- Unmanaged (Offline) – Generated data will be released to a folder and you also have the option to create a single zip file of all your generated data.
For the purpose of this demonstration, we are using the unmanaged offline mode to show the creation of the files within a local design folder.
When the project releaser is first opened you will see target revisions or target folders depending on whether you are using the managed or unmanaged modes. The default target containers are “Source Data”, “Fabrication Data”, and Assembly Data”. You also have the option to create additional target containers depending on your needs. We will only be working with the default containers here, and you need to make sure that those containers are enabled by clicking on their checkboxes.
The first thing to do is to click on the “Options” button on the bottom of the release document window. This will open up the “Project Release Options” as you see below.
The Project Releaser menu options
In the project release options, there are two tabs. The first tab is to set up our options. For this demonstration we are going to make sure that we are set for the unmanaged folder option, and that our source data does NOT have an option selected. This will ensure that our generated files will go to a directory that we specify and that our source data is taken directly from the design. The Project Releaser also gives you the option of creating one zip file of all of your generated files instead of putting them into a folder. Moving on through the menu, our fabrication data will have the “Fabrication” option selected, and our assembly data will have the “Assembly” option selected.
In the second tab; “Output Path”, we will specify a folder in our design directory where our output files will be generated. For our purposes we will set this target directory to be in our design directory and name it; “Example Project Releaser Outputs.” Once done we will click OK to close the options menu.
The next step is to click the “Prepare” button in the lower right corner of the design session. This will run several pre-release checks to make sure that your design data is ready to be released. Once completed the release window will show you the files that it is prepared to generate. By clicking on “View” you can see these documents in their form. The Gerber files will open up in Altium ’s Camtastic® viewer, while the PDF will open up in its viewer as shown below.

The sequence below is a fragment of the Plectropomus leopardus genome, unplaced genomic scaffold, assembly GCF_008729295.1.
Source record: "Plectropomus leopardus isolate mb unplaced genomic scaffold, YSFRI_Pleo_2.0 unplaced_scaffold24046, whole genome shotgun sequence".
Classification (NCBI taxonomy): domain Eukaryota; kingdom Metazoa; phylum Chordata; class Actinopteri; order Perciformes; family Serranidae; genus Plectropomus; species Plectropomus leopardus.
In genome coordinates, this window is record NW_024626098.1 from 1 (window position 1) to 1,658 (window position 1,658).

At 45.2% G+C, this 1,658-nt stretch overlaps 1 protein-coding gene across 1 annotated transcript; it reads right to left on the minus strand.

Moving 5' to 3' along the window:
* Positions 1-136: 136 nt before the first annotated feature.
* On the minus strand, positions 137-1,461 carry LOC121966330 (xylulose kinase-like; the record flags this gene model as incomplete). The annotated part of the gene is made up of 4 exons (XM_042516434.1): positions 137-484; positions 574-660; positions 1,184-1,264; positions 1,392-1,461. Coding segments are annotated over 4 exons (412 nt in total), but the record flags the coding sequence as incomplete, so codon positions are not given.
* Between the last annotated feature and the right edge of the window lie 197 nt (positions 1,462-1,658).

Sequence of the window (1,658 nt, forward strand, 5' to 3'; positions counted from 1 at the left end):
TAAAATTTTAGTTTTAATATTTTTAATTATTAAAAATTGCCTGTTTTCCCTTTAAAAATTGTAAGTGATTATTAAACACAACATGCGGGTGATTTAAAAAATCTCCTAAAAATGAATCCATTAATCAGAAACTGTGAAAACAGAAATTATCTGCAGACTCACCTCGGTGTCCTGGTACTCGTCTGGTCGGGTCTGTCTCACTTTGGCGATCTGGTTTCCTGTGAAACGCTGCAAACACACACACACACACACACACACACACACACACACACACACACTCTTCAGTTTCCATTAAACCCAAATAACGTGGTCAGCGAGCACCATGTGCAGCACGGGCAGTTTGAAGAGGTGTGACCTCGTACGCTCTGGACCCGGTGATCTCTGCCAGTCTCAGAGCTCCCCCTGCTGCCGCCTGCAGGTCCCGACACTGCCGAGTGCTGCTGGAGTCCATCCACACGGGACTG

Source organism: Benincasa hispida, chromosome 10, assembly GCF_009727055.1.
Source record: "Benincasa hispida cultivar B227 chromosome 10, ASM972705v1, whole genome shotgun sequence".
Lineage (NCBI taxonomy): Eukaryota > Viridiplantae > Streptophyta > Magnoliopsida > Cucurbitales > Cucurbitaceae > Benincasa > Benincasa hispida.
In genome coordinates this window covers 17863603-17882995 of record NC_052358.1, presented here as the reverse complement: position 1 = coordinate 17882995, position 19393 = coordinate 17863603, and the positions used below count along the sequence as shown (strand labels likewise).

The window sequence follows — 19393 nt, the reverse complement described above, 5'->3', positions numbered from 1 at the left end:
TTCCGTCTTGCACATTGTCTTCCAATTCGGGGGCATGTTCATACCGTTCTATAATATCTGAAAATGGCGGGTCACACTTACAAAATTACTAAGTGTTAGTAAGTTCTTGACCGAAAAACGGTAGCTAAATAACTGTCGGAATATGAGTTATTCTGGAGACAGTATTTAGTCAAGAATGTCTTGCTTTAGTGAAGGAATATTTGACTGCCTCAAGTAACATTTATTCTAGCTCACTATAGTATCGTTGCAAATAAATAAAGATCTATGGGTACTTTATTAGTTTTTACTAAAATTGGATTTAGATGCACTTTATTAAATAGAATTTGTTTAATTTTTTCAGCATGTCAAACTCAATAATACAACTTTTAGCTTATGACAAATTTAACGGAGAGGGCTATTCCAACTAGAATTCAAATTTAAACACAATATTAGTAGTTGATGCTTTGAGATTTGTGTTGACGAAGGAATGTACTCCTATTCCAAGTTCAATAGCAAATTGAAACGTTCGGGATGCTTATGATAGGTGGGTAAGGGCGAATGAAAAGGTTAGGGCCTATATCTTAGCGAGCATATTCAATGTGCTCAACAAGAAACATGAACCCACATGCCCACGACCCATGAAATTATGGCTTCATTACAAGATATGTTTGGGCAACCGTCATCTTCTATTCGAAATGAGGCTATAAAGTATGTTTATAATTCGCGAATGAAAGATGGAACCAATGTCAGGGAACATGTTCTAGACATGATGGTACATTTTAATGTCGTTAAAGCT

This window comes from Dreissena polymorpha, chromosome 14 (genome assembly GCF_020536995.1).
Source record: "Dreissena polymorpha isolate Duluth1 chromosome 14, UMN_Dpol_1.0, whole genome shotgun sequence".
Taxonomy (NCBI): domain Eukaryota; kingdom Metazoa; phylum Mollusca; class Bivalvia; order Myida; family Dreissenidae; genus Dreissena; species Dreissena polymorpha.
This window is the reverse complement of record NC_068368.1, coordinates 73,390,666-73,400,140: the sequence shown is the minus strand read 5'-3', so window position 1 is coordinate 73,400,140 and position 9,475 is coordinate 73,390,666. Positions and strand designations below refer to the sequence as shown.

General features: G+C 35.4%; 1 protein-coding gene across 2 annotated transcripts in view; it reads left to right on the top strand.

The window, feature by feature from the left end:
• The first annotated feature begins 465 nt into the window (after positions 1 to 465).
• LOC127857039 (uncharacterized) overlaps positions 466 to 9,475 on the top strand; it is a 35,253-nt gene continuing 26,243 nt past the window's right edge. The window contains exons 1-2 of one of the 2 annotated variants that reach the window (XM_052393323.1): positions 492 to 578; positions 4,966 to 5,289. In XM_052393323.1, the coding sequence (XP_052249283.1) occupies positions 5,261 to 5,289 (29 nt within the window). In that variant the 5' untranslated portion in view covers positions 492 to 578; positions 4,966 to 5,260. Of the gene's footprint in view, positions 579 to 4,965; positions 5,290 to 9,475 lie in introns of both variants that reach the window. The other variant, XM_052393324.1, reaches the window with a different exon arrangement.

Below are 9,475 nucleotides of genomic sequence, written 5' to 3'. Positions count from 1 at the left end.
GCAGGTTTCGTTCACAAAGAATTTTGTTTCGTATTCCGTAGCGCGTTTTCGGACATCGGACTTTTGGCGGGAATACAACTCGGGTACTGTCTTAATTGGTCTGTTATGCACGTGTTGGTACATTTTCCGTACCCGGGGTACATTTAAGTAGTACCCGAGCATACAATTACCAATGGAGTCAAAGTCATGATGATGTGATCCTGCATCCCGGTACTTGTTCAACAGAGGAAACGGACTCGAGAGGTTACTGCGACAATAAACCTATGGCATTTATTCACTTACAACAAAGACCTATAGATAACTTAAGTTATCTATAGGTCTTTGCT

A drawing PDF preview in Altium ’s Project Releaser
These are “previews” of the data intended for generation, but until you release the data they will not actually be generated. This brings us to the final step which is to release the design.
Releasing the Design and Generating the Manufacturing Files
In the lower right corner is now a “Release” button. Click this button to release the design and generate all of your manufacturing data. Once done, the release window will now show the data that has been generated as shown below.
The completed Project Releaser menu
In this demo we had set up a target directory in our design directory named “Example Project Releaser Outputs” for the project releaser to generate our files in. You can see in the picture above that this is the name of the Output folder. By clicking on this link you can open up an explorer window to see the file structure of these outputs as shown below.
The generated Gerber files in a file explorer window
When working with your PCB editor through PCB layout, placing components and integrating your schematic should be as much a part of your process as producing the printed circuit. Make sure your circuit board can get through schematic capture in your PCB design tools and see the light at the end of the manufacturing output files. Components layout and schematic organization shouldn’t be the end of the world for your printed circuit board. Use design software that takes to heart the intent to move through PCB footprints into PCB assembly.
Altium is advanced PCB design software that features utilities like the project releaser. With it, you can help increase your productivity while reducing the chance of error that can happen when creating manufacturing output files manually. Altium is full of other enhanced features and functionality like this making it one of the best PCB design programs that you can use today.
Would you like to find out more about how Altium can help you with your next PCB design project? Talk to an expert at Altium.